• 5.
    Bouchard, Marie-Eve
    New York University, US.
    Subject Pronoun Expression in Santomean Portuguese2018In: Journal of Portuguese Linguistics, ISSN 1645-4537, E-ISSN 2397-5563, Vol. 17, no 1, article id 5Article in journal (Refereed)
    Abstract [en]

    Studies on Subject Pronoun Expression (SPE) in the Portuguese-speaking world have shown a distinction between European Portuguese, which is a Null Subject Language (NSL) with high rates of null subjects, and Brazilian Portuguese, which is controversially treated as a partial-NSL and exhibits a considerably lower rate of null subjects. No specific studies have been conducted on the matter on Santomean Portuguese, but we know that both null and overt subject personal pronouns exist in this variety of Portuguese. The objective of this paper is to investigate variation in SPE in Santomean Portuguese, and to situate this variety of Portuguese in comparison with other varieties. Results of the variationist analyses show that Santomean Portuguese patterns more like European Portuguese in its high rate of use of null subject. Interestingly, and contrary to previous studies, Santomeans with a higher level of education disfavor the use of null subject, which I relate to a sensitivity to grammatical ideology and the favoring of the overt subject in more formal situations. Most of the results regarding the linguistic predictors, which are stronger than the social predictors, relate Santomean Portuguese to other varieties of Portuguese, and to Spanish.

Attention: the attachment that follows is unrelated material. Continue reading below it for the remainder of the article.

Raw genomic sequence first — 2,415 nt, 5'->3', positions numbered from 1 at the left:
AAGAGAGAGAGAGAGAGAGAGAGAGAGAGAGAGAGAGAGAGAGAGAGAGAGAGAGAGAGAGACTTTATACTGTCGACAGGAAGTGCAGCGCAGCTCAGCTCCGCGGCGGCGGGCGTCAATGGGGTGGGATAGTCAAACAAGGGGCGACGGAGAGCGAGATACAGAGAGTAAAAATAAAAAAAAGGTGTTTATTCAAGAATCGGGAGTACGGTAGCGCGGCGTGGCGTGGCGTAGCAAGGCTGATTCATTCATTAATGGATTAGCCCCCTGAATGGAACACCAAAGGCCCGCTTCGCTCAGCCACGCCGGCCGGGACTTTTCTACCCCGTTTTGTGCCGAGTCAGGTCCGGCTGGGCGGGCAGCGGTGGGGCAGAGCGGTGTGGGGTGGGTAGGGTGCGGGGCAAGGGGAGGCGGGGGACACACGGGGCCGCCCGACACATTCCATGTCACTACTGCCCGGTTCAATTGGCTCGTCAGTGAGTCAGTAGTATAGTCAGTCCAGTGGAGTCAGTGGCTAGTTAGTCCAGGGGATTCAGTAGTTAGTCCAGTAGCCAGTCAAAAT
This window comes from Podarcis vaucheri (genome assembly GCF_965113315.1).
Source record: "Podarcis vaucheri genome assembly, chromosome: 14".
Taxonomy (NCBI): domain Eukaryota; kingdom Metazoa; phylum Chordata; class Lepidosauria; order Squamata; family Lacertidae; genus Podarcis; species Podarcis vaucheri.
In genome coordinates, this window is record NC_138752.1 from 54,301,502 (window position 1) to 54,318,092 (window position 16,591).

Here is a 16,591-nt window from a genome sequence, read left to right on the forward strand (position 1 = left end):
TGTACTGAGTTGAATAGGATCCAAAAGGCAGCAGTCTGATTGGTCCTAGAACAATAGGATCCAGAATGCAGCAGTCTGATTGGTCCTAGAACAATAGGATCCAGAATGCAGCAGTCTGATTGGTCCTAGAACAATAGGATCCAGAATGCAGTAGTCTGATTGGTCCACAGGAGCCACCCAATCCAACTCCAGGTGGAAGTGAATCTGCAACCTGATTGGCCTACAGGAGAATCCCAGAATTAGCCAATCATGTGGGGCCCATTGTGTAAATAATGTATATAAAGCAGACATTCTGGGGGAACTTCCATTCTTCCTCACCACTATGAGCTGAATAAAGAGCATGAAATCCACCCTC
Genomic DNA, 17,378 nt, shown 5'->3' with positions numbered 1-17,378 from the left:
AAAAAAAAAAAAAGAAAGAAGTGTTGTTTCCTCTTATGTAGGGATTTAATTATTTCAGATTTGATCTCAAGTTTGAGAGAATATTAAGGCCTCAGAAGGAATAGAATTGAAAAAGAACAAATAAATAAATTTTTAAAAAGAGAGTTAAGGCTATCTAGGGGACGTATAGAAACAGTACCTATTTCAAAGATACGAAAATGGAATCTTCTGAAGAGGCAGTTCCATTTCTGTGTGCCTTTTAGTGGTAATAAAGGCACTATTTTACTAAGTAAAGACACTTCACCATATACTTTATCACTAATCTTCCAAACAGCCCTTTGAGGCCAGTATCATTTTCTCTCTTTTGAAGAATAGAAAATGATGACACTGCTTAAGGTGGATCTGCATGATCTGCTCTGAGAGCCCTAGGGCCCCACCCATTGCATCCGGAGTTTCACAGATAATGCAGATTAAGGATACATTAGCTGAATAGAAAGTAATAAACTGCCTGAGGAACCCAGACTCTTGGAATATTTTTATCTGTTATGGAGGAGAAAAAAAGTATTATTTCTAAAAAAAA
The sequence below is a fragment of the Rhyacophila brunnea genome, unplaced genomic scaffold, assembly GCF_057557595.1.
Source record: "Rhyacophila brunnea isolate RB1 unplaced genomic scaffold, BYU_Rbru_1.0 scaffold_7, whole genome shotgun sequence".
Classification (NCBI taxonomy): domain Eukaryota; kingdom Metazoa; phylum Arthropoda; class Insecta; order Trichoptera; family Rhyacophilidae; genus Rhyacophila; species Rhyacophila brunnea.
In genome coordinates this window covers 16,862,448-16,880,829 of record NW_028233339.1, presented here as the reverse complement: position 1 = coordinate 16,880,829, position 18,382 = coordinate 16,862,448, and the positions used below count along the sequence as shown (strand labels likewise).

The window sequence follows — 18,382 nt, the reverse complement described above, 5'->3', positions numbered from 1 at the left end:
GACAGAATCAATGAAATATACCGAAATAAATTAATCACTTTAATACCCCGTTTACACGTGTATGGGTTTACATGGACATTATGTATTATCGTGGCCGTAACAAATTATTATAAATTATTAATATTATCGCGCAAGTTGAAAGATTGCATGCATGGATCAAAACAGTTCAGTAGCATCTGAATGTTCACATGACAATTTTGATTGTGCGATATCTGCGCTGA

• 6.
    Bouchard, Marie-Eve
    Stockholm University, Faculty of Humanities, Department of Romance Studies and Classics.
    Álvarez López, Laura, Perpétua Gonçalves and Juanito Ornelas de Avelar (eds.). 2018. The Portuguese Language Continuum in Africa and Brazil2019In: Journal of Ibero-Romance Creoles, E-ISSN 2184-5360, Vol. 9, no 1, p. 445-448Article, book review (Other academic)